Once you read this book, I will almost guarantee that you will, like our intrepid foursome, wish to personally explore these parks yourselves, using the book as a guide.  In our trips, as we were driving from one park to another, one of us would read aloud from this book to the others in the car so that when we arrived there we’d not only know what to look for but also know the significance of what we saw and experienced..

 

Nor should I fail to bring out a great truth: Our children and grandchildren will value very little temporal things we give them, but they will cherish until the day they die the memories you made with them, the places you took them to, the time you spent with them, the things of value they learned with you.  With this in mind, consider the purchase of this book, reading it, marking it, internalizing it, and making it your family treasure map to the greatest national park mother lode in the world!

 

And—a favor I ask of you: please share with me your own personal book-related reactions and memories resulting from it.  You may reach me at:

 

Joe L. Wheeler, Ph.D.

P.O. Box 1246

Conifer, CO 80433

 

SOURCES USED

 

Dayton Duncan and Ken Burns, The National Parks: America’s Best Idea (New York: Alfred A. Knopf, 2009).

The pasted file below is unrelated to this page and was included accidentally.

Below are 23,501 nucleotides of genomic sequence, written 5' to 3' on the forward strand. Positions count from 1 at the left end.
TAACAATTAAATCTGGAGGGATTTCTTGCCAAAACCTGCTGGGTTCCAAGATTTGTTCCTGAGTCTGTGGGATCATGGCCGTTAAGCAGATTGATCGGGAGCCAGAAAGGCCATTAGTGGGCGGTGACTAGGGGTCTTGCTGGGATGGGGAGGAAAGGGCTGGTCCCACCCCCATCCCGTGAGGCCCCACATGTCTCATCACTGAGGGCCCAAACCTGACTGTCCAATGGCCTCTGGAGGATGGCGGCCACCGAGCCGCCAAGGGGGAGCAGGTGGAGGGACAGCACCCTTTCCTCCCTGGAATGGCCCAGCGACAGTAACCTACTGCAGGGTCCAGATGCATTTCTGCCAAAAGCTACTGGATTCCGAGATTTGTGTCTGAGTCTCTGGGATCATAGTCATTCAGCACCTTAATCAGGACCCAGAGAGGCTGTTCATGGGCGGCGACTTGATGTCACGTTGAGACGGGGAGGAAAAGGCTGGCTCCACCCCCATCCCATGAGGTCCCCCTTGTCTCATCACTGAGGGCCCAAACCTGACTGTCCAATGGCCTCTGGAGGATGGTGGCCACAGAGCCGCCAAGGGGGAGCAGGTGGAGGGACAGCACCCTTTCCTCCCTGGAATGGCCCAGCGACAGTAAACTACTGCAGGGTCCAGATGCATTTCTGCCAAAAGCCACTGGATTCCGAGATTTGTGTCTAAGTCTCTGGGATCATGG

QUOTATIONS TO LIVE BY GOOD IDEA? OR BAD IDEA? – Part Two –

BLOG #15, SERIES #3

WEDNESDAYS WITH DR. JOE

QUOTATIONS TO LIVE BY

GOOD IDEA?  OR BAD IDEA?

– Part Two –

April 11, 2012

Yes, my life-long fascination with the most condensed sources of wisdom we know—quotations, resulted in my writing down my favorite ones at the back of my journals.  They’d accumulated to such an extent that I spent two years prioritizing them in the limited edition book (nine copies; one went to Ann Landers, one to Abby Van Buren, and one went to the White House): Thoughts and Quotations from My Reading Journal: 1988 – 1989.  I also have purchased a large number of quotation books over the years.  Altogether, we’re speaking of over a million quotations.

But I am deeply indebted to my students over the years to their honing my philosophy of quotations—for it is a philosophy.  Reason being that many of the quotation collections available in book stores—including the venerable Bartlett’s Familiar Quotations—don’t impress me much.  And more significantly, would not have impressed my students much.  Reason being, their failure to isolate the truly memorable powerful ones from the “same ol’ same ol’s.”  Consequently, a good share of these ostensibly “great quotes” would have put my students to sleep.

Many times over the years, the thought has occurred to me that I ought to put together a compendium of my favorite quotations, or a series of such collections.  But the very thought was so daunting that each time I regretfully moved on to other more pressing projects.  But when my agent and our daughter Michelle ganged up on me too, I acknowledged defeat and decided to see if we could develop an audience for my brand of quotations.